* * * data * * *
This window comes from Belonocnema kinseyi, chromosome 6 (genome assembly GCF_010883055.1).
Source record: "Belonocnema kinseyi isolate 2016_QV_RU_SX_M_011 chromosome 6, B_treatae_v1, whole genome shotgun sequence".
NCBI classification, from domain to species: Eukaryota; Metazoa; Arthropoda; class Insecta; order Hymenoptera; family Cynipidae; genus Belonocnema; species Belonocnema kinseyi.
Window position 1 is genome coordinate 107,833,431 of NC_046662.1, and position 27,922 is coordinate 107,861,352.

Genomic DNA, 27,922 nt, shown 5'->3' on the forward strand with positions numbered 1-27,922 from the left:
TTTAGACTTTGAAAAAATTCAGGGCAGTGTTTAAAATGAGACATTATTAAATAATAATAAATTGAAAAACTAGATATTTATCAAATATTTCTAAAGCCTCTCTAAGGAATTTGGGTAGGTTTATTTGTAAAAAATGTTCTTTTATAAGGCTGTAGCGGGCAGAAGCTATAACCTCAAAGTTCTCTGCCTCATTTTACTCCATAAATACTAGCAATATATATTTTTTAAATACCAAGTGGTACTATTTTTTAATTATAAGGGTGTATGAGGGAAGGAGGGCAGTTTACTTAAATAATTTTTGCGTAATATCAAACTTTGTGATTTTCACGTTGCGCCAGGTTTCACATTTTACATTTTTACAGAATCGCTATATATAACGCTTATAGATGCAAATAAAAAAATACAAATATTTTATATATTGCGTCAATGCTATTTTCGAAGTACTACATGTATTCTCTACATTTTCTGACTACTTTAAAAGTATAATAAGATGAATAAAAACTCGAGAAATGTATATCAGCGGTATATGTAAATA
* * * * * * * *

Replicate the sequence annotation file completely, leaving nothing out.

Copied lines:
This window comes from Belonocnema kinseyi, chromosome 6 (genome assembly GCF_010883055.1).
Source record: "Belonocnema kinseyi isolate 2016_QV_RU_SX_M_011 chromosome 6, B_treatae_v1, whole genome shotgun sequence".
NCBI classification, from domain to species: Eukaryota; Metazoa; Arthropoda; class Insecta; order Hymenoptera; family Cynipidae; genus Belonocnema; species Belonocnema kinseyi.
Window position 1 is genome coordinate 107,833,431 of NC_046662.1, and position 27,922 is coordinate 107,861,352.

Genomic DNA, 27,922 nt, shown 5'->3' on the forward strand with positions numbered 1-27,922 from the left:
TTTAGACTTTGAAAAAATTCAGGGCAGTGTTTAAAATGAGACATTATTAAATAATAATAAATTGAAAAACTAGATATTTATCAAATATTTCTAAAGCCTCTCTAAGGAATTTGGGTAGGTTTATTTGTAAAAAATGTTCTTTTATAAGGCTGTAGCGGGCAGAAGCTATAACCTCAAAGTTCTCTGCCTCATTTTACTCCATAAATACTAGCAATATATATTTTTTAAATACCAAGTGGTACTATTTTTTAATTATAAGGGTGTATGAGGGAAGGAGGGCAGTTTACTTAAATAATTTTTGCGTAATATCAAACTTTGTGATTTTCACGTTGCGCCAGGTTTCACATTTTACATTTTTACAGAATCGCTATATATAACGCTTATAGATGCAAATAAAAAAATACAAATATTTTATATATTGCGTCAATGCTATTTTCGAAGTACTACATGTATTCTCTACATTTTCTGACTACTTTAAAAGTATAATAAGATGAATAAAAACTCGAGAAATGTATATCAGCGGTATATGTAAATA